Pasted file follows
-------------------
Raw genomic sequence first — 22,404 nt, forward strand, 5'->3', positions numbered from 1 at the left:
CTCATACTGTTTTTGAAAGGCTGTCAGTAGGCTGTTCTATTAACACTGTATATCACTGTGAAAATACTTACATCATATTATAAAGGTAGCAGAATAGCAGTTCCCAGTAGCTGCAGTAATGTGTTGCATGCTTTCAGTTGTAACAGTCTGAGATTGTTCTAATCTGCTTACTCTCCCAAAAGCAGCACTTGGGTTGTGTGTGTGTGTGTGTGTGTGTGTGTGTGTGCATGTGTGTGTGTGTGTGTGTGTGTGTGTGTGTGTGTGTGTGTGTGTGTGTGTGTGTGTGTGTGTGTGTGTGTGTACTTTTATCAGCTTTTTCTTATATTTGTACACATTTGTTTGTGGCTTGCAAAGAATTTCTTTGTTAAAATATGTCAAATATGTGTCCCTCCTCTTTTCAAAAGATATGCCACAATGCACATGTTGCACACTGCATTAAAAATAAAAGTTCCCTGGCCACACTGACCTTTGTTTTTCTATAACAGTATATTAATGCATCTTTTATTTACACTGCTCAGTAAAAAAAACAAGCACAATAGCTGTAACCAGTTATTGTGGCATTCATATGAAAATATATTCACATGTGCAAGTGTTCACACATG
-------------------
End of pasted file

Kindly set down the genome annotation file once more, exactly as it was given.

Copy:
Raw genomic sequence first — 22,404 nt, forward strand, 5'->3', positions numbered from 1 at the left:
CTCATACTGTTTTTGAAAGGCTGTCAGTAGGCTGTTCTATTAACACTGTATATCACTGTGAAAATACTTACATCATATTATAAAGGTAGCAGAATAGCAGTTCCCAGTAGCTGCAGTAATGTGTTGCATGCTTTCAGTTGTAACAGTCTGAGATTGTTCTAATCTGCTTACTCTCCCAAAAGCAGCACTTGGGTTGTGTGTGTGTGTGTGTGTGTGTGTGTGTGTGCATGTGTGTGTGTGTGTGTGTGTGTGTGTGTGTGTGTGTGTGTGTGTGTGTGTGTGTGTGTGTGTGTGTGTGTGTACTTTTATCAGCTTTTTCTTATATTTGTACACATTTGTTTGTGGCTTGCAAAGAATTTCTTTGTTAAAATATGTCAAATATGTGTCCCTCCTCTTTTCAAAAGATATGCCACAATGCACATGTTGCACACTGCATTAAAAATAAAAGTTCCCTGGCCACACTGACCTTTGTTTTTCTATAACAGTATATTAATGCATCTTTTATTTACACTGCTCAGTAAAAAAAACAAGCACAATAGCTGTAACCAGTTATTGTGGCATTCATATGAAAATATATTCACATGTGCAAGTGTTCACACATG